Understanding the psychology of corruption in South Africa
The idea that corrupt public servants are morally deficient obscures the fact that morality is frequently invoked to legitimise corruption itself. South African public servants usually accept that their corrupt acts are illegal, but stress that they are also moral; performed in the name of some social good.
Our leaders are corrupt. They have looted the state with remarkable determination, and we talk about it all the time. We can’t get enough of the “who”, the “how” and the “what” of corruption, but what we tend to avoid is the “why”.
Perhaps we are afraid of what we might find: is understanding corruption the same as excusing it? Could we, as a society or subgroup, be implicated in its foundations? But asking why is in our collective interest because until we learn where corruption comes from, we will struggle to stem it.
Before you continue, abandon any preconceptions such as “what do you mean why? Jacob Zuma is simply a bad, corrupt person”, and embrace the daunting reality that life is far greyer than that. This article explores the psychological conditions that have enabled corruption, with such systemic form and shameless character, in South Africa and the post-colonial world.
1. Morality is subjective and subjective morality can enable corruption
The idea that corrupt public servants are morally deficient obscures the fact that morality is frequently invoked to legitimise corruption itself. Research conducted by the Public Affairs Research Institute has found that South African public servants usually accept that their corrupt acts are illegal, but stress that they are also moral; performed in the name of some social good.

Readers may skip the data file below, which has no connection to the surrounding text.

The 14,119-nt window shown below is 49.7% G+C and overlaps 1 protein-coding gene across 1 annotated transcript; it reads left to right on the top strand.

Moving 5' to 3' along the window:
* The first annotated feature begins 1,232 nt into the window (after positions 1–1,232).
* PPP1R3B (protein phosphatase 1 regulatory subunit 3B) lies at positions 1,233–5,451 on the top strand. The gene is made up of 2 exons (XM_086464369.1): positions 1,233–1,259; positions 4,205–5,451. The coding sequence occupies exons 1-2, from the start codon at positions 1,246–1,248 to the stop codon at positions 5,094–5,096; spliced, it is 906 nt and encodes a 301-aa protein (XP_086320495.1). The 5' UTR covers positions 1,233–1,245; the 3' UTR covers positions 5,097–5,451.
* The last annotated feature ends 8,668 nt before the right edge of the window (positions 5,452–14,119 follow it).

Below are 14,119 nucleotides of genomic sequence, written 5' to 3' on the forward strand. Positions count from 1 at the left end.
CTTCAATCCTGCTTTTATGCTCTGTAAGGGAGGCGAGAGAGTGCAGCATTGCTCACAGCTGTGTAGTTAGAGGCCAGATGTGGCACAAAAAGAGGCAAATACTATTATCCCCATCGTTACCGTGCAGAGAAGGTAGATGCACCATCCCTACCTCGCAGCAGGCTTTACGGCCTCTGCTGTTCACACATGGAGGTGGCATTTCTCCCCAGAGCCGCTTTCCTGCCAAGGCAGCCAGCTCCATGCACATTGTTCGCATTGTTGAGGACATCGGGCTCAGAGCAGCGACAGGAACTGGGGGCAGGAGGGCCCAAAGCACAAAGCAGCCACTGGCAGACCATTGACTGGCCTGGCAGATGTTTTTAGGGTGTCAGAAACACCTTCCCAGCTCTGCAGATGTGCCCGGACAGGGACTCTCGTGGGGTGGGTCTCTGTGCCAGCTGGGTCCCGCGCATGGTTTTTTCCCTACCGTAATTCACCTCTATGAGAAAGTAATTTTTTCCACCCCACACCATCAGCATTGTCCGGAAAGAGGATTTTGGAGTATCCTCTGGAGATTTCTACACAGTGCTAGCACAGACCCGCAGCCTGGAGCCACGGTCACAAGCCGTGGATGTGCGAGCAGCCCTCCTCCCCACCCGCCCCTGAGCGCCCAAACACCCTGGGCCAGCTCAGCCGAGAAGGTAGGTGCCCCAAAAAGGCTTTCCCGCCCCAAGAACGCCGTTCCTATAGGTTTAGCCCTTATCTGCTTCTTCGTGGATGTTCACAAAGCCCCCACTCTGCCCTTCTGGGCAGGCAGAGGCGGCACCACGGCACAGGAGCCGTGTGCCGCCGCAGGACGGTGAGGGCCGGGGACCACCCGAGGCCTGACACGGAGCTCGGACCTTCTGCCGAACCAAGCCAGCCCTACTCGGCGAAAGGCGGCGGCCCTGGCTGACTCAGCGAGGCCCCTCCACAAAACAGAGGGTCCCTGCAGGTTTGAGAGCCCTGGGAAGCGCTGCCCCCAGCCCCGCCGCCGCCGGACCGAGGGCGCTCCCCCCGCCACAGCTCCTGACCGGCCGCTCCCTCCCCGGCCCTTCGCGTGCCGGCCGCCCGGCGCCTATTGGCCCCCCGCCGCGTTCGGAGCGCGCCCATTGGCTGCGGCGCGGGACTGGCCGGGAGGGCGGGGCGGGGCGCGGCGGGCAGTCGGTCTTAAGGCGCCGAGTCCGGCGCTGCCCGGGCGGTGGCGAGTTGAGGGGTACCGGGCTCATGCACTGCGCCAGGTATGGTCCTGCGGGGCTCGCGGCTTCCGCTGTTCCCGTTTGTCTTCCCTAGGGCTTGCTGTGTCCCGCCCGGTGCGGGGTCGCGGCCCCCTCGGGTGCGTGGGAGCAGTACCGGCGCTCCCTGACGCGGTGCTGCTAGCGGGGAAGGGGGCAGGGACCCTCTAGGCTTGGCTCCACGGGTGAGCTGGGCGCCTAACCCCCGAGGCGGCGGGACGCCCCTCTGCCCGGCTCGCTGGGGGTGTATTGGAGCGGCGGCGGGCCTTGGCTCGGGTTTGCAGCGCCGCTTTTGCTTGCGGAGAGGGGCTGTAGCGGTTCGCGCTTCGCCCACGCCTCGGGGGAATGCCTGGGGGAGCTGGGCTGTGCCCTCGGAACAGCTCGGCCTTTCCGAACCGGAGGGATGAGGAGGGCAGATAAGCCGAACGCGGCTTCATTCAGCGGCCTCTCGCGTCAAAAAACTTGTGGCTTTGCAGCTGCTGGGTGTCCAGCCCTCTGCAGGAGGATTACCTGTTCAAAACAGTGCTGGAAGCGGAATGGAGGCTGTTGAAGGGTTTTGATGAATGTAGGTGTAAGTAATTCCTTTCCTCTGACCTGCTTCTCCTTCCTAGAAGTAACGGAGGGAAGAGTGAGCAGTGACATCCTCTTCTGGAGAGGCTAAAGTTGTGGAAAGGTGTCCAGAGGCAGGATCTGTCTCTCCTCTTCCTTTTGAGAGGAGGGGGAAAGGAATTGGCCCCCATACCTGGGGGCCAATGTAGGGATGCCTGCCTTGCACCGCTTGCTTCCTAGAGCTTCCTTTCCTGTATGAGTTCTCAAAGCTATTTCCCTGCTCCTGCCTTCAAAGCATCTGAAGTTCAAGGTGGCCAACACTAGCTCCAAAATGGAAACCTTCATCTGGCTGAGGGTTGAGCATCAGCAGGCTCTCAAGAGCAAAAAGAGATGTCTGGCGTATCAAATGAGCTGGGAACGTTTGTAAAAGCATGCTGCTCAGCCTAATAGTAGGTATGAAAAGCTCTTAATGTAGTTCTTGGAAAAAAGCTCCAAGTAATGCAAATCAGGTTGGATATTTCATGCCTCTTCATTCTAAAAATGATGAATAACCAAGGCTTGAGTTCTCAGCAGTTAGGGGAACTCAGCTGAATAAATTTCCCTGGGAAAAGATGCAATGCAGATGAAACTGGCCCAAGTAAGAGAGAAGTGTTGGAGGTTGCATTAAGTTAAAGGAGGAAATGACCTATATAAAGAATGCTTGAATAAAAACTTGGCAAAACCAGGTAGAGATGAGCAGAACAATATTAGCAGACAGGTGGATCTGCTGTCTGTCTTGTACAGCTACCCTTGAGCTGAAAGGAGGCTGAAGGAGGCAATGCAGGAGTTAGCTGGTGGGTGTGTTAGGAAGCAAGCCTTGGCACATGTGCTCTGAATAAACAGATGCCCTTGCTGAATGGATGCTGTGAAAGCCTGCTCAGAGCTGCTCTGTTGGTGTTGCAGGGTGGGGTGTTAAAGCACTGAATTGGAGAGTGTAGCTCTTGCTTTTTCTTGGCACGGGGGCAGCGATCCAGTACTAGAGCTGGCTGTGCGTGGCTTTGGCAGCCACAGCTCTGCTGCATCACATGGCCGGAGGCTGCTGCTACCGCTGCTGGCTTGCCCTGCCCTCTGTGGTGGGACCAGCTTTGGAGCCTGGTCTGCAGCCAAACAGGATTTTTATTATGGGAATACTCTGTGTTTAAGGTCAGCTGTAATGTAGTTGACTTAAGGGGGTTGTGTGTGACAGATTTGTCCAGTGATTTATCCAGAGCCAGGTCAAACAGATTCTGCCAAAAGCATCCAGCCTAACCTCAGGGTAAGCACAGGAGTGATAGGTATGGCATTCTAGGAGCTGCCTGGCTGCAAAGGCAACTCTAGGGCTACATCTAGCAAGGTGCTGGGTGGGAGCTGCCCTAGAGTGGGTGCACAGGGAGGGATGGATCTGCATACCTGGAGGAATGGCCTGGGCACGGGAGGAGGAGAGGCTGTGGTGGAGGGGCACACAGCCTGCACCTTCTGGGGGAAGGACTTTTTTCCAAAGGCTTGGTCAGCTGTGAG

Radical economic transformation is a social good, necessary to overcome legacies of apartheid and the injustices of South African society. It is a social good that the ANC government displays proudly in its mandate cabinet.
Insofar as corrupt dealings (patronage networks, embezzlement, cadre deployment) redistribute resources to the previously disadvantaged, they can be justified, to a certain extent, in transformative terms. And insofar as they are carried out by members of the ANC – South Africa’s liberation party – they gain a further layer of subjective moral legitimacy.
Culture is not a reasonable explanation for corruption, except perhaps in the discrepancy between individualism and collectivism.
In collective cultures, obligation and loyalty to in-group members can become a more important moral standard to observe than social justice. Chinua Achebe makes this argument in narrative form in No Longer at Ease, that public servants are drawn into corrupt practices from their “unenviable position on the interface of two contradictory worlds”: a governmental system that calls on individuals to pursue their wealth according to anonymous rules and regulations and a system of patronage that binds its members to obligations and duties on the basis of family, kin or friendship.
Of course, the stakes are higher when a person’s family are impoverished, and one cannot help but wonder whether individualist cultures are only that way because there is enough to go around.
2. The fear of imminent dispossession can enable corruption
With the dawn of democracy, Nelson Mandela cautioned against the abuse of public office in “a desperate desire to accumulate wealth in the shortest time possible” (Report by Nelson Mandela to the 50th National Conference of the African National Congress, 16 December 1997.)
In navigation of the harsh realities of poverty and unemployment, low-level officials attach themselves to patronage networks to access resources and opportunities. While high-level officials navigate “status strain”: an unstable politico-economic environment makes property rights vulnerable and public tenure transient (see Jacob Zuma’s 2017 Cabinet reshuffle). Resulting insecurity lures officials into illicit rent-seeking behaviours that could help them to preserve their social status even after losing their jobs (Lipset and Raab, 1970; Shleifer and Vishny, 1993; Hoon 2009.)